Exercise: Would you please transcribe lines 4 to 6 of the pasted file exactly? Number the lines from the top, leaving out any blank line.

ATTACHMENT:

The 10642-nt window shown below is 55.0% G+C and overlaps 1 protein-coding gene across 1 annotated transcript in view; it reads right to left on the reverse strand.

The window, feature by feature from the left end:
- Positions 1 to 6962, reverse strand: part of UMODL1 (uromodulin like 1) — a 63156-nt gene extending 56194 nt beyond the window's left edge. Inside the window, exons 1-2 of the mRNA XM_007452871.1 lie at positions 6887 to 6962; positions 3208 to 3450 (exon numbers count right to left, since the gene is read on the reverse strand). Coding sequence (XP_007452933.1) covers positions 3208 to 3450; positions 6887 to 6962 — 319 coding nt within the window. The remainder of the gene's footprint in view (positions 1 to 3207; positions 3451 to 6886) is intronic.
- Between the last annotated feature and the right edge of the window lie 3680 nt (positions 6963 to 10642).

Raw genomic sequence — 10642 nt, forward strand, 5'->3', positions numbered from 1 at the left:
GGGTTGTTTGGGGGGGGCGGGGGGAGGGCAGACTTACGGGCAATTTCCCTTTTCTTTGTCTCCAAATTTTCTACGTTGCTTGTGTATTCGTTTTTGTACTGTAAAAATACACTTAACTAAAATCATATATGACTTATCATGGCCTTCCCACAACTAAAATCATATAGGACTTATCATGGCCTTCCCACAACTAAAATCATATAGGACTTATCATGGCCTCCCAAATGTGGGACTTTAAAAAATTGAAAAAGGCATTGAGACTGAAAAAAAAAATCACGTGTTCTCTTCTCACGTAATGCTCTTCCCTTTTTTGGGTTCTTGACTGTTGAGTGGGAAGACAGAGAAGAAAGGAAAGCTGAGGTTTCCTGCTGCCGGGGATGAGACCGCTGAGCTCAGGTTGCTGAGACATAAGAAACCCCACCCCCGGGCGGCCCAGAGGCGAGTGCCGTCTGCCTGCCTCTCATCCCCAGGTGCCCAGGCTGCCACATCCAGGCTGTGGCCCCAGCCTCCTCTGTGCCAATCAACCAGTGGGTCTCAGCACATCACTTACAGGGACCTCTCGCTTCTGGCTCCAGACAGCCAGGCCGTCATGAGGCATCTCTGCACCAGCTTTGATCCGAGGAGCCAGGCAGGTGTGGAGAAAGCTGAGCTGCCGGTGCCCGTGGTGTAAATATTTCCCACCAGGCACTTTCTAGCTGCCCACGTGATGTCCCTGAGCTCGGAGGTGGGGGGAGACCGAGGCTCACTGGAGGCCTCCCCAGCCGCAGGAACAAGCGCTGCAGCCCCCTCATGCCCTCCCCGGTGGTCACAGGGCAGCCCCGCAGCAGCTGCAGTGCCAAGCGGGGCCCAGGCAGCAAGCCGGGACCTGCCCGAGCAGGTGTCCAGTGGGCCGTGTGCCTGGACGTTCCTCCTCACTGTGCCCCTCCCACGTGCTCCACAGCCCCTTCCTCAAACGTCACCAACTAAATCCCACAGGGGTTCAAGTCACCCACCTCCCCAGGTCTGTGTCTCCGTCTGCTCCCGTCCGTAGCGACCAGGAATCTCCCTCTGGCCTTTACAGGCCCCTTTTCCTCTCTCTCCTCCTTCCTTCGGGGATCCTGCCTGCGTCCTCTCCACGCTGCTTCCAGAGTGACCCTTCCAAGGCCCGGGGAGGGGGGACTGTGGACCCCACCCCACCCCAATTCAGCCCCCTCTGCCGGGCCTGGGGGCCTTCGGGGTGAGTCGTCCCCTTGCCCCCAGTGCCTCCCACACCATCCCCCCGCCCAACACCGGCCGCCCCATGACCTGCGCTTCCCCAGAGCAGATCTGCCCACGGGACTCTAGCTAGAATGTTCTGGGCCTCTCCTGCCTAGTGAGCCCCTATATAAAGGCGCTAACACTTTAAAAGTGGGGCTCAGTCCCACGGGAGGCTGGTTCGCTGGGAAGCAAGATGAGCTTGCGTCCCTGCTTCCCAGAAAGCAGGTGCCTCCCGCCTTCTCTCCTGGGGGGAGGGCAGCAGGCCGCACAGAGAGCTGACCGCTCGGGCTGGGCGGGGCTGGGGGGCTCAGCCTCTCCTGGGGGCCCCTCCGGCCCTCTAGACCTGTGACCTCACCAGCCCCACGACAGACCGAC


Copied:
- Between the last annotated feature and the right edge of the window lie 3680 nt (positions 6963 to 10642).

Raw genomic sequence — 10642 nt, forward strand, 5'->3', positions numbered from 1 at the left:
GGGTTGTTTGGGGGGGGCGGGGGGAGGGCAGACTTACGGGCAATTTCCCTTTTCTTTGTCTCCAAATTTTCTACGTTGCTTGTGTATTCGTTTTTGTACTGTAAAAATACACTTAACTAAAATCATATATGACTTATCATGGCCTTCCCACAACTAAAATCATATAGGACTTATCATGGCCTTCCCACAACTAAAATCATATAGGACTTATCATGGCCTCCCAAATGTGGGACTTTAAAAAATTGAAAAAGGCATTGAGACTGAAAAAAAAAATCACGTGTTCTCTTCTCACGTAATGCTCTTCCCTTTTTTGGGTTCTTGACTGTTGAGTGGGAAGACAGAGAAGAAAGGAAAGCTGAGGTTTCCTGCTGCCGGGGATGAGACCGCTGAGCTCAGGTTGCTGAGACATAAGAAACCCCACCCCCGGGCGGCCCAGAGGCGAGTGCCGTCTGCCTGCCTCTCATCCCCAGGTGCCCAGGCTGCCACATCCAGGCTGTGGCCCCAGCCTCCTCTGTGCCAATCAACCAGTGGGTCTCAGCACATCACTTACAGGGACCTCTCGCTTCTGGCTCCAGACAGCCAGGCCGTCATGAGGCATCTCTGCACCAGCTTTGATCCGAGGAGCCAGGCAGGTGTGGAGAAAGCTGAGCTGCCGGTGCCCGTGGTGTAAATATTTCCCACCAGGCACTTTCTAGCTGCCCACGTGATGTCCCTGAGCTCGGAGGTGGGGGGAGACCGAGGCTCACTGGAGGCCTCCCCAGCCGCAGGAACAAGCGCTGCAGCCCCCTCATGCCCTCCCCGGTGGTCACAGGGCAGCCCCGCAGCAGCTGCAGTGCCAAGCGGGGCCCAGGCAGCAAGCCGGGACCTGCCCGAGCAGGTGTCCAGTGGGCCGTGTGCCTGGACGTTCCTCCTCACTGTGCCCCTCCCACGTGCTCCACAGCCCCTTCCTCAAACGTCACCAACTAAATCCCACAGGGGTTCAAGTCACCCACCTCCCCAGGTCTGTGTCTCCGTCTGCTCCCGTCCGTAGCGACCAGGAATCTCCCTCTGGCCTTTACAGGCCCCTTTTCCTCTCTCTCCTCCTTCCTTCGGGGATCCTGCCTGCGTCCTCTCCACGCTGCTTCCAGAGTGACCCTTCCAAGGCCCGGGGAGGGGGGACTGTGGACCCCACCCCACCCCAATTCAGCCCCCTCTGCCGGGCCTGGGGGCCTTCGGGGTGAGTCGTCCCCTTGCCCCCAGTGCCTCCCACACCATCCCCCCGCCCAACACCGGCCGCCCCATGACCTGCGCTTCCCCAGAGCAGATCTGCCCACGGGACTCTAGCTAGAATGTTCTGGGCCTCTCCTGCCTAGTGAGCCCCTATATAAAGGCGCTAACACTTTAAAAGTGGGGCTCAGTCCCACGGGAGGCTGGTTCGCTGGGAAGCAAGATGAGCTTGCGTCCCTGCTTCCCAGAAAGCAGGTGCCTCCCGCCTTCTCTCCTGGGGGGAGGGCAGCAGGCCGCACAGAGAGCTGACCGCTCGGGCTGGGCGGGGCTGGGGGGCTCAGCCTCTCCTGGGGGCCCCTCCGGCCCTCTAGACCTGTGACCTCACCAGCCCCACGACAGACCGAC